The door to the loading dock opened with no fanfare and in walked LeBron James.
He wore a black hat, a white T-shirt and gold shorts with purple trim that said “Lakers” across the front. It was the first time James has worn a Lakers logo in public, the first concrete image of the team’s great summer coup.
After a few pleasantries in the annals of the Thomas and Mack Center in Las Vegas, James strolled out toward the court seconds before the Lakers summer league game tipped off against the Detroit Pistons. As fans populating the Lakers-heavy crowd spotted him, they stood up and cheered.
James took his courtside seat. Later, he rose to meet Josh Hart near the three-point line. The new teammates shared a hug. A crowd of photographers made a semicircle around James and his associates, but a league employee quickly ushered them off the court.
A game was set to start, after all.
The Lakers continued their Las Vegas dominance on Sunday. They beat the Pistons 101-78 to advance to the semifinals of Las Vegas Summer League, behind 19 points from rookie Svi Mykhailiuk and 18 points from Hart. They will play the winner between Cleveland and Toronto on Monday. So far, the Lakers are 5-0 in Las Vegas and have won the last 11 games they’ve played in Las Vegas Summer League between last year’s tournament and this year’s.
“Nothing extra,” said Hart, the likely summer league MVP. “At the end of the day, I play the game 94 by 50 feet. Obviously, that’s cool that [James] was there. Before the game and after the game it’s cool. But during the game, if it’s not those guys on the court, I don’t pay attention to it.”
This isn’t the first time James has dropped by a Lakers summer league game.
Last season, he sat courtside to watch them, arriving after the Cavaliers, then his team, had finished their game. He wore purple to that game and sat courtside, causing a stir of speculation about what that might mean.
This time, James had been in Las Vegas for a few days. But with the Lakers off Friday and Saturday, he had to wait until Sunday to catch the summer edition of his new team in action. They were already on the road when James agreed to sign a four-year deal with the Lakers on July 1. He signed his contract on July 9 at his home in Brentwood, with his agent Rich Paul and Lakers general manager Rob Pelinka in attendance.
Afterward, James skipped the fanfare. He never held up his jersey at a news conference announcing his arrival. He never spoke with reporters about why he made this decision. He doesn’t plan to speak publicly until July 30 when his I Promise school opens in Akron, Ohio.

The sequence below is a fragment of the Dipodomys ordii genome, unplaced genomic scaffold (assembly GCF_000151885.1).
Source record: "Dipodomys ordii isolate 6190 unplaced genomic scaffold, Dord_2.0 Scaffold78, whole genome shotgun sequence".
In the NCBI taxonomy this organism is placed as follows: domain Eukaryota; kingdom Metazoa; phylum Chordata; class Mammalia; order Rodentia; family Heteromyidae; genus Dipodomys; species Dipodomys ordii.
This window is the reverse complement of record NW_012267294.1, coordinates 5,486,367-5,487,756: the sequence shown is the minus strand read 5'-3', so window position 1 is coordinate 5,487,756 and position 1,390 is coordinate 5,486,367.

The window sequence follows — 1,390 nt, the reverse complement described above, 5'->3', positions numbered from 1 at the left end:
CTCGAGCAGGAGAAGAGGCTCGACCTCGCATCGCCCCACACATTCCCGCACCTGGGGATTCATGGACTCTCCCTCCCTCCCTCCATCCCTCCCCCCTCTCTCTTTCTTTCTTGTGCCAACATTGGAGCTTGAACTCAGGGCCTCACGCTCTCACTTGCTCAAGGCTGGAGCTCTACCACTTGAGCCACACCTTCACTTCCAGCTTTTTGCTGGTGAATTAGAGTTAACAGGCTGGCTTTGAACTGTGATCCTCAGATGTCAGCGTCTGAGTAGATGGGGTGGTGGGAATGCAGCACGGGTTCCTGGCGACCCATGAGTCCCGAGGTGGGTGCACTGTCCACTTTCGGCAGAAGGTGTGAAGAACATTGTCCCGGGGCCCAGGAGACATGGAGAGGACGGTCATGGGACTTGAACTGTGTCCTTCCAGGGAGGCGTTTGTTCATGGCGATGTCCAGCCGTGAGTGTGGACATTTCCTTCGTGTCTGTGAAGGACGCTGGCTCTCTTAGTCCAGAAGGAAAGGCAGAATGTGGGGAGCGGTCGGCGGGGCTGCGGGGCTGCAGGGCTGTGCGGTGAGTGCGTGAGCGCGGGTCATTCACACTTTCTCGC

His presence at Sunday’s game marked his first public appearance as a Laker.
James clapped and pumped his fists for impressive plays. When Mykhailiuk released the ball midway through the first quarter, James exclaimed “Cash only!” just before it sank through the net.
As Jeff Ayres worked his way to the basket to put the Lakers up 14-3, James called out, “Good move, Jeff.”
Ayres has started at center since first-round pick Moe Wagner was shut down because of a left knee injury. At 31, he’s one of the oldest players in all of summer league. He’s played against James before, notably while with the Spurs from 2013-15, which included a Finals win over James’ Heat.
Asked if they knew each other, Ayres wore a sly smile.
“Just beating him in the Finals,” he said. “My bad.”
When Alex Caruso hit a three-pointer and was fouled on the play, James did a little dance-like hand motion in celebration. Caruso didn’t notice during the game, but his friends sent him the video on Snapchat.
“It’s pretty surreal now,” Caruso said. “I mean, he’s really on the team I guess. Good to see him, and [Brandon Ingram] showed up too, just to see them supporting us shows that they care.”
Ingram arrived just before halftime for his first taste of summer league action. He stopped to say hello to James on his way to his seat.
Two years ago he was part of the action, but Ingram has outgrown this event. For the past four summers, Lakers fans in Las Vegas have had a lottery pick to cheer for and see play for the first time. First Julius Randle, then D’Angelo Russell, then Ingram and last year Lonzo Ball started a frenzy that Kyle Kuzma helped elevate.
This year, without a future star to cheer for crowds were lighter than they had been in years past.
This year, for one game, the most important Laker sat courtside.
Follow Tania Ganguli on Twitter @taniaganguli